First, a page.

What’s the End Game?

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Last week, around the one-year anniversary of the U.S. withdrawal from the Iran nuclear deal, Iran announced it would restart a portion of its halted nuclear program. The Trump administration responded by announcing “new” sanctions.

Both moves contain their share of smoke and mirrors —as Iran’s “restart” will likely remain within the nuclear agreement, and the U.S. sanctions duplicate others already in place. Which begs the question: What is the intended end game?


Our concern isn’t limited to dealings with Iran. The United States first raised the ouster of President Nicolas Maduro of Venezuela to a high priority, only to drop the plan when the Venezuelan military refused to abandon the Maduro government. And what began as bellicose criticism of North Korea and its “Rocket Man” leader has now morphed into what appears to be docile accommodation, as Kim Jong Un moved from his much ballyhooed meetings with President Trump to unmistakable efforts to improve his regime’s nuclear weapons delivery capability. Similarly, the administration’s new tariffs on China have markets, farmers and the business world confused, and worried that the threat of reciprocal tariffs will bring higher prices for American consumers and hard times for American businesses.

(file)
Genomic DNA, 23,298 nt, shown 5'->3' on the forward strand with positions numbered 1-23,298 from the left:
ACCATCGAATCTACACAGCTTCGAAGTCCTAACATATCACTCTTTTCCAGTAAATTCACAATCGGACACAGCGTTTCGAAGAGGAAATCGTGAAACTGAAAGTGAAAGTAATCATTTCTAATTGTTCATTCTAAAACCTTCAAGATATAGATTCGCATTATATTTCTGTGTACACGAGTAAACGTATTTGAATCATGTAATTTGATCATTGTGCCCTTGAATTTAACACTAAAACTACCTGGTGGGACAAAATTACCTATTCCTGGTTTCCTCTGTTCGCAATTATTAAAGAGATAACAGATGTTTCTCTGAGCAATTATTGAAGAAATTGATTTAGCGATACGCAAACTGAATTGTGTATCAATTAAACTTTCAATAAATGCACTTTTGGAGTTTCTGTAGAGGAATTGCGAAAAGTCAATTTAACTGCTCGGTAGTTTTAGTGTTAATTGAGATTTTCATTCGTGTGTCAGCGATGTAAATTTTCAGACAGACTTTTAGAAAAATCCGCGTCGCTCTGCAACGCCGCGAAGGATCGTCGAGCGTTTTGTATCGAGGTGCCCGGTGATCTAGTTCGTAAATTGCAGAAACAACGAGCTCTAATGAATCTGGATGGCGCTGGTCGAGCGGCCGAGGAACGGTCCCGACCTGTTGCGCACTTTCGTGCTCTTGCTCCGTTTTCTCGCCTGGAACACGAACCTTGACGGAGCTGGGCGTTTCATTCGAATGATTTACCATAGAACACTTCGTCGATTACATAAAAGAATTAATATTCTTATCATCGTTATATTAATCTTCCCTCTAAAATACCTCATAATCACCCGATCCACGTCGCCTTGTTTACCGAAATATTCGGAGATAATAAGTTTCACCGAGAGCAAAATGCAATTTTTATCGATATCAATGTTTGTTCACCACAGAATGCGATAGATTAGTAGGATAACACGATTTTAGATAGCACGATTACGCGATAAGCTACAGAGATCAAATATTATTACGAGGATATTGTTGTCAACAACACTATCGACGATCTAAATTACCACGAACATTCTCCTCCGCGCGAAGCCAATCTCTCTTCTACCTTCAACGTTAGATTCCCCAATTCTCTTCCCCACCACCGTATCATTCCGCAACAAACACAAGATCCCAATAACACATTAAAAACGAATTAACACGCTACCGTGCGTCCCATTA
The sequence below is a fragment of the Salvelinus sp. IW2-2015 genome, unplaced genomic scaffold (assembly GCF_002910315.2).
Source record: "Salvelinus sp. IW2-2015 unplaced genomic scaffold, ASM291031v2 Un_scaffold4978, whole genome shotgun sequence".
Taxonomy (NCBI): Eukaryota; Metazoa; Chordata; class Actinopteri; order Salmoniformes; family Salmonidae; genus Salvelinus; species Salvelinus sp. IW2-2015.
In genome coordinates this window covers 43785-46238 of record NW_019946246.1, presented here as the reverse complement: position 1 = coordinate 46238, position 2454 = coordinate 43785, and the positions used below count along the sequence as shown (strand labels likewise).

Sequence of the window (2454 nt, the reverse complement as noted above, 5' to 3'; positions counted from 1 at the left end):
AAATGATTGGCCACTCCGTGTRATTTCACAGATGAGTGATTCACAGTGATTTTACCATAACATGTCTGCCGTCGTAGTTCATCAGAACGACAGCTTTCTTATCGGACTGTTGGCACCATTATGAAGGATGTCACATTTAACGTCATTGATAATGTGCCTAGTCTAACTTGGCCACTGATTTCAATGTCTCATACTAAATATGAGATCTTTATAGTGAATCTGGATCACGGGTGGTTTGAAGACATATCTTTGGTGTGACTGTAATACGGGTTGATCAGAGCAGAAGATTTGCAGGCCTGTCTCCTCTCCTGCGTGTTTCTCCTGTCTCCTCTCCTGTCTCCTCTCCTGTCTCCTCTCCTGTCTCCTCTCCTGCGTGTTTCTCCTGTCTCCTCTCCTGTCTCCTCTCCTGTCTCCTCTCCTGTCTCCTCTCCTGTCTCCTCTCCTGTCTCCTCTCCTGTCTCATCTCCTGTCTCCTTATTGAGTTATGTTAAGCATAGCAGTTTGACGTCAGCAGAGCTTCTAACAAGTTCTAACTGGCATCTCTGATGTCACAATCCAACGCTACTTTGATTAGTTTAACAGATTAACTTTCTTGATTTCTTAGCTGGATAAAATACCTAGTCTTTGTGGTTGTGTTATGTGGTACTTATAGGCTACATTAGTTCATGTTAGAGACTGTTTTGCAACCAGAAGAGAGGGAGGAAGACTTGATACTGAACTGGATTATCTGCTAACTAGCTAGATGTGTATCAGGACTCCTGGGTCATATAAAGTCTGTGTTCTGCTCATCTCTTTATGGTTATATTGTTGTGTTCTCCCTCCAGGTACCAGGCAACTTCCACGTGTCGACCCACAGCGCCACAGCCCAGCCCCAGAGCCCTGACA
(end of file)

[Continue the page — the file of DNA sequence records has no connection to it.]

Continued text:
So where is this all headed? Are we seeing an irrational, uninformed and wholly reactive set of foreign policy moves, or is there a method, purpose and direction to the in-your-face confrontations being pursued by the Trump administration?


When it comes to Iran, although the much-criticized 2015 deal was flawed, we also know that a year of enhanced U.S. sanctions pressure has not reduced Iran’s regional meddling nor prompted any changes in the country’s malign policies and activities. Indeed, Iran’s threat to Israel grows worse as Teheran takes steps toward going nuclear. While the administration’s dispatch of a carrier strike group and bombers to the region may have sent a “clear and unmistakable message” of U.S. resolve, one can’t help but wonder whether the muscle flexing is really necessary or is simply a recognition that traditional diplomacy with Iran has not succeeded and that shifting national attention to potential confrontation will somehow mask the failure.

Unfortunately, the Democrats in Congress haven’t been much help in crafting a more deliberate agenda. Instead of seeking to help guide the administration through ever-mounting international difficulties, they have chosen to focus almost full-time on the alleged corruption of the president and his family, and are now seeking to hold the attorney general and other government leaders in contempt for failing to cooperate with congressional committees. And heated talk of impeaching the president continues, even as Democratic leadership tries to tamp it down.

The threats and crises — real and manufactured — have been unsettling and destabilizing. And there’s no end in sight.

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